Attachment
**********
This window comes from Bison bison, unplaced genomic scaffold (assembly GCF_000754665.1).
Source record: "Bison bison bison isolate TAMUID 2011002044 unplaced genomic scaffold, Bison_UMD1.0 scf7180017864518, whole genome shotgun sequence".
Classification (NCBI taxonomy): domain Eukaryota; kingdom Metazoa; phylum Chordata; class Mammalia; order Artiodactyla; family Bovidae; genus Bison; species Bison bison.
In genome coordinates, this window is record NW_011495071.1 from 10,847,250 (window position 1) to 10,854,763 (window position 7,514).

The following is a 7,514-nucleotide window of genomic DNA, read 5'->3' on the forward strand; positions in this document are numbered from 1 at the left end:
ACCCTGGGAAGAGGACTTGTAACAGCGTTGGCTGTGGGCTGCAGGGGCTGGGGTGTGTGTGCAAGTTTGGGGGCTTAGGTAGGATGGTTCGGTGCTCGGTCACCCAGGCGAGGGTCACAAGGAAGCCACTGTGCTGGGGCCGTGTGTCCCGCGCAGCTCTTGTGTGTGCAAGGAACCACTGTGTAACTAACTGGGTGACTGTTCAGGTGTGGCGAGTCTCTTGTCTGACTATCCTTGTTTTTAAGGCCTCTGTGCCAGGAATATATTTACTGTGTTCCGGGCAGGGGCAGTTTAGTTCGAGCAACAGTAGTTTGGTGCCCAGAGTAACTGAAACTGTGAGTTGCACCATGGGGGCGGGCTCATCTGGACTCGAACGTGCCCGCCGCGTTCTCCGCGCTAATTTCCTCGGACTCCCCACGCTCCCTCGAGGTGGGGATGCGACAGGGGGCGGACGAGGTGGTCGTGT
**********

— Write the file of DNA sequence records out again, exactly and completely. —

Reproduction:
This window comes from Bison bison, unplaced genomic scaffold (assembly GCF_000754665.1).
Source record: "Bison bison bison isolate TAMUID 2011002044 unplaced genomic scaffold, Bison_UMD1.0 scf7180017864518, whole genome shotgun sequence".
Classification (NCBI taxonomy): domain Eukaryota; kingdom Metazoa; phylum Chordata; class Mammalia; order Artiodactyla; family Bovidae; genus Bison; species Bison bison.
In genome coordinates, this window is record NW_011495071.1 from 10,847,250 (window position 1) to 10,854,763 (window position 7,514).

The following is a 7,514-nucleotide window of genomic DNA, read 5'->3' on the forward strand; positions in this document are numbered from 1 at the left end:
ACCCTGGGAAGAGGACTTGTAACAGCGTTGGCTGTGGGCTGCAGGGGCTGGGGTGTGTGTGCAAGTTTGGGGGCTTAGGTAGGATGGTTCGGTGCTCGGTCACCCAGGCGAGGGTCACAAGGAAGCCACTGTGCTGGGGCCGTGTGTCCCGCGCAGCTCTTGTGTGTGCAAGGAACCACTGTGTAACTAACTGGGTGACTGTTCAGGTGTGGCGAGTCTCTTGTCTGACTATCCTTGTTTTTAAGGCCTCTGTGCCAGGAATATATTTACTGTGTTCCGGGCAGGGGCAGTTTAGTTCGAGCAACAGTAGTTTGGTGCCCAGAGTAACTGAAACTGTGAGTTGCACCATGGGGGCGGGCTCATCTGGACTCGAACGTGCCCGCCGCGTTCTCCGCGCTAATTTCCTCGGACTCCCCACGCTCCCTCGAGGTGGGGATGCGACAGGGGGCGGACGAGGTGGTCGTGT